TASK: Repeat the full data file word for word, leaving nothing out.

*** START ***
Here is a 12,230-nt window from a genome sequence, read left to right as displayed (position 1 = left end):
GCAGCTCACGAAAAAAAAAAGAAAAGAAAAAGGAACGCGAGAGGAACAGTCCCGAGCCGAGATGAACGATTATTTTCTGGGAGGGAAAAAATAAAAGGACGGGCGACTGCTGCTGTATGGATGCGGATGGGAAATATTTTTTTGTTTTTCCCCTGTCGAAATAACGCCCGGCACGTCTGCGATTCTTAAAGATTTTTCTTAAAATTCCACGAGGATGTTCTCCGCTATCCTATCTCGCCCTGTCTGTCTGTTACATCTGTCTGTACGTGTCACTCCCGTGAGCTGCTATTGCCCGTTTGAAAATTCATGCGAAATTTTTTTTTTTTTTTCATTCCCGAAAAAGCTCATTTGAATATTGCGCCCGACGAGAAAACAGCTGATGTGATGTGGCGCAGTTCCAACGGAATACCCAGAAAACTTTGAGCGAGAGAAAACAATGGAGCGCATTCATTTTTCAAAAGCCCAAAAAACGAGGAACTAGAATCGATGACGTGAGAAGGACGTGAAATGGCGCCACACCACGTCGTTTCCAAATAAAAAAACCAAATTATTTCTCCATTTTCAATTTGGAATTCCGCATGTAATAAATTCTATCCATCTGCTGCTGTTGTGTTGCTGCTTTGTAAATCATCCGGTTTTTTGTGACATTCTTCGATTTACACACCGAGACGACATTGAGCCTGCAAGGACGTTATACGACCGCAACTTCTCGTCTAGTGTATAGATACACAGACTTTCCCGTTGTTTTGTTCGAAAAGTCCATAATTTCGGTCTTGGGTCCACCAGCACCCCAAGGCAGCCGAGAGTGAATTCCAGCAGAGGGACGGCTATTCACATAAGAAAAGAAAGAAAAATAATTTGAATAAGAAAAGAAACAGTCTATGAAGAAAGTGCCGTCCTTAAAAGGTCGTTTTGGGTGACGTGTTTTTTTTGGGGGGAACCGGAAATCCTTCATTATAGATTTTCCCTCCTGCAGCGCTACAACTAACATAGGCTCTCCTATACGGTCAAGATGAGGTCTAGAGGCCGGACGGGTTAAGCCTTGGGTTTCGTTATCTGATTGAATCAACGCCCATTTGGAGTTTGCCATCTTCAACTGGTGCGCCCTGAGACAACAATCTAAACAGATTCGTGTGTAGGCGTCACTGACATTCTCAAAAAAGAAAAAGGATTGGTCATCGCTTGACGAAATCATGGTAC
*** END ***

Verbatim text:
Here is a 12,230-nt window from a genome sequence, read left to right as displayed (position 1 = left end):
GCAGCTCACGAAAAAAAAAAGAAAAGAAAAAGGAACGCGAGAGGAACAGTCCCGAGCCGAGATGAACGATTATTTTCTGGGAGGGAAAAAATAAAAGGACGGGCGACTGCTGCTGTATGGATGCGGATGGGAAATATTTTTTTGTTTTTCCCCTGTCGAAATAACGCCCGGCACGTCTGCGATTCTTAAAGATTTTTCTTAAAATTCCACGAGGATGTTCTCCGCTATCCTATCTCGCCCTGTCTGTCTGTTACATCTGTCTGTACGTGTCACTCCCGTGAGCTGCTATTGCCCGTTTGAAAATTCATGCGAAATTTTTTTTTTTTTTTCATTCCCGAAAAAGCTCATTTGAATATTGCGCCCGACGAGAAAACAGCTGATGTGATGTGGCGCAGTTCCAACGGAATACCCAGAAAACTTTGAGCGAGAGAAAACAATGGAGCGCATTCATTTTTCAAAAGCCCAAAAAACGAGGAACTAGAATCGATGACGTGAGAAGGACGTGAAATGGCGCCACACCACGTCGTTTCCAAATAAAAAAACCAAATTATTTCTCCATTTTCAATTTGGAATTCCGCATGTAATAAATTCTATCCATCTGCTGCTGTTGTGTTGCTGCTTTGTAAATCATCCGGTTTTTTGTGACATTCTTCGATTTACACACCGAGACGACATTGAGCCTGCAAGGACGTTATACGACCGCAACTTCTCGTCTAGTGTATAGATACACAGACTTTCCCGTTGTTTTGTTCGAAAAGTCCATAATTTCGGTCTTGGGTCCACCAGCACCCCAAGGCAGCCGAGAGTGAATTCCAGCAGAGGGACGGCTATTCACATAAGAAAAGAAAGAAAAATAATTTGAATAAGAAAAGAAACAGTCTATGAAGAAAGTGCCGTCCTTAAAAGGTCGTTTTGGGTGACGTGTTTTTTTTGGGGGGAACCGGAAATCCTTCATTATAGATTTTCCCTCCTGCAGCGCTACAACTAACATAGGCTCTCCTATACGGTCAAGATGAGGTCTAGAGGCCGGACGGGTTAAGCCTTGGGTTTCGTTATCTGATTGAATCAACGCCCATTTGGAGTTTGCCATCTTCAACTGGTGCGCCCTGAGACAACAATCTAAACAGATTCGTGTGTAGGCGTCACTGACATTCTCAAAAAAGAAAAAGGATTGGTCATCGCTTGACGAAATCATGGTAC